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 »  Home  »  Endodontic Articles 9  »  Inflammatory response to different endodontic irrigating solutions
Inflammatory response to different endodontic irrigating solutions
Discussion - References.

The migration of inflammatory cells into the peritoneal cavity of mice has been used to evaluate inflammatory response caused by endodontic materials (Silva et al. 1997) and calcium hydroxide dressings (Nelson Filho et al.1999). In this study, the solutions did not cause a significant increase in neutrophils or mononuclear cells in the peritoneal cavity at 4 and 24 h (P > 0.05). However, at 48-168 h, the 0.5% sodium hypochlorite solution caused a greater increase in the number of neutrophils in the peritoneal cavity (P < 0.05). This response is probably due to tissue irritation caused by the capacity of sodium hypochlorite to dissolve organic tissue (Grossman & Meiman 1941, Gordon et al. 1981), and is increased at higher concentrations. Yesilsoy et al. (1995) and Spangberg (1973) reported the irritating effect of sodium hypochlorite, particularly at high concentrations. Leonardo et al. (1984) observed periapical and apical tissue irritation after biomechanical preparation of dog’s teeth using 4% sodium hypochlorite solution.
Two percent chlorhexidine solution has a wide spectrum of antibacterial effect as well as prolonged residual effect (Jeansonne & White 1994,White et al. 1997, Leonardo et al.1999), suggesting its use as an irrigating solution in infected root canals. This solution has also shown to be non-irritating to tissue. The use of 2% chlorhexidine as a periodontal irrigant did not cause obvious toxic effect son gingival tissue (Loe&Schiott1970, Southard et al.1989).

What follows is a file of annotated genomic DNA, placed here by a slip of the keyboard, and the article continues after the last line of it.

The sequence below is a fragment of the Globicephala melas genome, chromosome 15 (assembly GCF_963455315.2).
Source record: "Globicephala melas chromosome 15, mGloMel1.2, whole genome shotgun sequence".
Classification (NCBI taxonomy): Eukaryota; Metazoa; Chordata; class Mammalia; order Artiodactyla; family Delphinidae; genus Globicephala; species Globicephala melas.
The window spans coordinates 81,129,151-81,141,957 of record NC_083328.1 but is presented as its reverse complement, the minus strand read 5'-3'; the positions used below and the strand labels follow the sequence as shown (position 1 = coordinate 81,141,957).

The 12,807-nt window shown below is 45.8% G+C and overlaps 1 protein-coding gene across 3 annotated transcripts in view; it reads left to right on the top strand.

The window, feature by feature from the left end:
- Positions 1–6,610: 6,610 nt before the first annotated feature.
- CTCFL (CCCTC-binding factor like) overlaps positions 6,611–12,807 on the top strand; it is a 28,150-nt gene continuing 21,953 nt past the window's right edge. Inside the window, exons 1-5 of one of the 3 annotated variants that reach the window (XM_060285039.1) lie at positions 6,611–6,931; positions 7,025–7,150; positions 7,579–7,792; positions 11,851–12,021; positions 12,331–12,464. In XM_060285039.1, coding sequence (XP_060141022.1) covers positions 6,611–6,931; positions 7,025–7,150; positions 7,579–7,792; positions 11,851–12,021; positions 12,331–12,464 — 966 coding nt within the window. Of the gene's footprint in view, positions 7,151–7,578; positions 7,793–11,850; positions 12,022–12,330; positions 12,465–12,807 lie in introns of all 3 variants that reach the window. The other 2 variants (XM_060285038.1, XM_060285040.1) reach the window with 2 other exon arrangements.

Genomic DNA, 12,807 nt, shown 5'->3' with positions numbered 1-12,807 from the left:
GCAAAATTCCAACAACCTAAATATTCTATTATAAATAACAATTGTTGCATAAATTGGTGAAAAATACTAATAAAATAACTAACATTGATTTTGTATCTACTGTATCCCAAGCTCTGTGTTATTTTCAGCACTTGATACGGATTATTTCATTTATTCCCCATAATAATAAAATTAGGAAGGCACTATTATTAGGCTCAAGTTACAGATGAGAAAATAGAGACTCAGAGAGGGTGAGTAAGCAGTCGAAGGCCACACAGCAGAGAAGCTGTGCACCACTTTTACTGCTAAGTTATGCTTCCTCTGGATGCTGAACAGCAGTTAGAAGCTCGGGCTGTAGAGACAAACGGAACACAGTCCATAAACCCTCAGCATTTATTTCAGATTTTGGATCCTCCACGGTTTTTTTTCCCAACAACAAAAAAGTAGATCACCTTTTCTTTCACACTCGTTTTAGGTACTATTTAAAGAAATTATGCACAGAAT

At all experimental periods, chlorhexidine was statistically similar to the control group (P > 0.05). The absence of oedema observed by protein leakage suggested no significant tissue damage, indicating biocompatibility of chlorhexidine (Yesilsoy et al.1995).
Jimenes-Rubio et al. (1997) reported that5.25%sodium hypochlorite and 1% glutaraldehyde significantly decreased macrophage adhesion capacity, an important factor during inflammation. Segura et al. (1999) observed that0.12%chlorhexidine solution inhibited macrophage adherence, however, at lower intensity than 5.25% sodium hypochlorite.
Although chlorhexidine had better biological results compared to sodium hypochlorite, it does not dissolve tissue or inactivate bacterial LPS. Therefore its use has been recommended as an alternative to sodium hypochlorite in patients who are allergic to hypochlorite or in teeth with incomplete roots (Jeansonne & White 1994). Fuss & Trope (1996) have recommended its use in crestal perforations because a biocompatible medicament is essential to prevent inflammatory response in proximity to the epithelial attachment. It can also be used for final irrigation due to its broad spectrum of antimicrobial activity (Delany et al. 1982, Ohara et al. 1993, Jeansonne &White1994).


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